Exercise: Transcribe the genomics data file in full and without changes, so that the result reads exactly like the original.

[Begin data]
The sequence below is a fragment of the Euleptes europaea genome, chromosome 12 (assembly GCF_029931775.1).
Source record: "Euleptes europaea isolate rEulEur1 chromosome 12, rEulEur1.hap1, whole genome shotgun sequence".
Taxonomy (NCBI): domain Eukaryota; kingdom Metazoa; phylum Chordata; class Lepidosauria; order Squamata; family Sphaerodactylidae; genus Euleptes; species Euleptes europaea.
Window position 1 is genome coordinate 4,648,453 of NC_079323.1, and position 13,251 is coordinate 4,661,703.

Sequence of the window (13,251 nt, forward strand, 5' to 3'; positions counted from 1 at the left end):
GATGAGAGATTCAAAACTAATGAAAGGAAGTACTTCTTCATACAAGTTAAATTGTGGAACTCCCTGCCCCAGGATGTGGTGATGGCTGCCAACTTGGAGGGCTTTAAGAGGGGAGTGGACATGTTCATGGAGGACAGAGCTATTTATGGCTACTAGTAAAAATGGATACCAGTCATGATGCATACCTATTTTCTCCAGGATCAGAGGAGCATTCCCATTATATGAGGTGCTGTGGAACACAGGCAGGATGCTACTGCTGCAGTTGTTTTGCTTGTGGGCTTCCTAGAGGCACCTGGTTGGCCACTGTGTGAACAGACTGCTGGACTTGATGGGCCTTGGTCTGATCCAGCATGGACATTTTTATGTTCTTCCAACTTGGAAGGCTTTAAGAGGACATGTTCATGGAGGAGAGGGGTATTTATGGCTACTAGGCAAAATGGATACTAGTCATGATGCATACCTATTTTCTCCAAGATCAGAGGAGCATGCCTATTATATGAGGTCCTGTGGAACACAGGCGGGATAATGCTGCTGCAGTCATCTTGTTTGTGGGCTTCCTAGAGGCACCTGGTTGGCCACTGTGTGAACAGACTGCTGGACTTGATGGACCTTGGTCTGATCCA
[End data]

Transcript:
The sequence below is a fragment of the Euleptes europaea genome, chromosome 12 (assembly GCF_029931775.1).
Source record: "Euleptes europaea isolate rEulEur1 chromosome 12, rEulEur1.hap1, whole genome shotgun sequence".
Taxonomy (NCBI): domain Eukaryota; kingdom Metazoa; phylum Chordata; class Lepidosauria; order Squamata; family Sphaerodactylidae; genus Euleptes; species Euleptes europaea.
Window position 1 is genome coordinate 4,648,453 of NC_079323.1, and position 13,251 is coordinate 4,661,703.

Sequence of the window (13,251 nt, forward strand, 5' to 3'; positions counted from 1 at the left end):
GATGAGAGATTCAAAACTAATGAAAGGAAGTACTTCTTCATACAAGTTAAATTGTGGAACTCCCTGCCCCAGGATGTGGTGATGGCTGCCAACTTGGAGGGCTTTAAGAGGGGAGTGGACATGTTCATGGAGGACAGAGCTATTTATGGCTACTAGTAAAAATGGATACCAGTCATGATGCATACCTATTTTCTCCAGGATCAGAGGAGCATTCCCATTATATGAGGTGCTGTGGAACACAGGCAGGATGCTACTGCTGCAGTTGTTTTGCTTGTGGGCTTCCTAGAGGCACCTGGTTGGCCACTGTGTGAACAGACTGCTGGACTTGATGGGCCTTGGTCTGATCCAGCATGGACATTTTTATGTTCTTCCAACTTGGAAGGCTTTAAGAGGACATGTTCATGGAGGAGAGGGGTATTTATGGCTACTAGGCAAAATGGATACTAGTCATGATGCATACCTATTTTCTCCAAGATCAGAGGAGCATGCCTATTATATGAGGTCCTGTGGAACACAGGCGGGATAATGCTGCTGCAGTCATCTTGTTTGTGGGCTTCCTAGAGGCACCTGGTTGGCCACTGTGTGAACAGACTGCTGGACTTGATGGACCTTGGTCTGATCCA